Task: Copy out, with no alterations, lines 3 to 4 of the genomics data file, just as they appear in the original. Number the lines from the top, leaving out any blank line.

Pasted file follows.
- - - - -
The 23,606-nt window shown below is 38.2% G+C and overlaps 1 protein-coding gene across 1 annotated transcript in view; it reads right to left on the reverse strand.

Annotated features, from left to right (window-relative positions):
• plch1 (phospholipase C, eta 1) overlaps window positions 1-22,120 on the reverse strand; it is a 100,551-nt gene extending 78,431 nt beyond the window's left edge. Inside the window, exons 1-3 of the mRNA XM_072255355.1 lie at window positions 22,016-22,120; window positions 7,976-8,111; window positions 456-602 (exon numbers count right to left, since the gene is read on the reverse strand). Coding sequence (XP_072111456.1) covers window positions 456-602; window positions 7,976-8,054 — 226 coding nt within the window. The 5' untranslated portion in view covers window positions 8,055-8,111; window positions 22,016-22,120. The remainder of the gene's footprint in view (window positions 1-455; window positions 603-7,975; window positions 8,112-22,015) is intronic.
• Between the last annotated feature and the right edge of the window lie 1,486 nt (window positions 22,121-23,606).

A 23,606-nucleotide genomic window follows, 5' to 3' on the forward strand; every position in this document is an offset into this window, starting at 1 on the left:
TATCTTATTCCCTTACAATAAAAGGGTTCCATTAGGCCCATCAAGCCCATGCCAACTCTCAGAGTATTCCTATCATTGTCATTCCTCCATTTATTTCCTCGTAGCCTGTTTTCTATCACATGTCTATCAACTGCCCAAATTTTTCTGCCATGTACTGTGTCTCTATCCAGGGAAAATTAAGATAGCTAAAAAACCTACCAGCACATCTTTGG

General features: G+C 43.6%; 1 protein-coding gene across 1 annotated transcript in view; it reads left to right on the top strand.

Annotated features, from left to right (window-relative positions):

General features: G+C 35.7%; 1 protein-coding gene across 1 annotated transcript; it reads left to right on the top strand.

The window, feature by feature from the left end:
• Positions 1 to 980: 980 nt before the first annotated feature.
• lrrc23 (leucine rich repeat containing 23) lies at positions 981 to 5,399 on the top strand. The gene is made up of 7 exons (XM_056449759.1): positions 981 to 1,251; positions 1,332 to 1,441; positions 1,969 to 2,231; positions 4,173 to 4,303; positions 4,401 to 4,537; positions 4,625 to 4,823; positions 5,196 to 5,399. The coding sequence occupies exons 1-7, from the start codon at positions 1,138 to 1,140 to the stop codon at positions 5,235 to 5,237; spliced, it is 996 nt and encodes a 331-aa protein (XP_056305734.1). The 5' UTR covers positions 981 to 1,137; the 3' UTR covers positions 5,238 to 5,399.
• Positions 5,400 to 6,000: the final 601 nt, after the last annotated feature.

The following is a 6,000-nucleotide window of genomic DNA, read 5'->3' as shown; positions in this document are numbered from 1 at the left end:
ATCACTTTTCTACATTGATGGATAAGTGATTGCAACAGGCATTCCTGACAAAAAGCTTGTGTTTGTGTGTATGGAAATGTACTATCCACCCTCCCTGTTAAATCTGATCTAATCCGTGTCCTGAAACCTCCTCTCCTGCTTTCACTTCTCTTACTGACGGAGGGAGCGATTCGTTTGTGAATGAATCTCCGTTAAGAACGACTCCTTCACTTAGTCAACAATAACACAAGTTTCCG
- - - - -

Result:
• plch1 (phospholipase C, eta 1) overlaps window positions 1-22,120 on the reverse strand; it is a 100,551-nt gene extending 78,431 nt beyond the window's left edge. Inside the window, exons 1-3 of the mRNA XM_072255355.1 lie at window positions 22,016-22,120; window positions 7,976-8,111; window positions 456-602 (exon numbers count right to left, since the gene is read on the reverse strand). Coding sequence (XP_072111456.1) covers window positions 456-602; window positions 7,976-8,054 — 226 coding nt within the window. The 5' untranslated portion in view covers window positions 8,055-8,111; window positions 22,016-22,120. The remainder of the gene's footprint in view (window positions 1-455; window positions 603-7,975; window positions 8,112-22,015) is intronic.
• Between the last annotated feature and the right edge of the window lie 1,486 nt (window positions 22,121-23,606).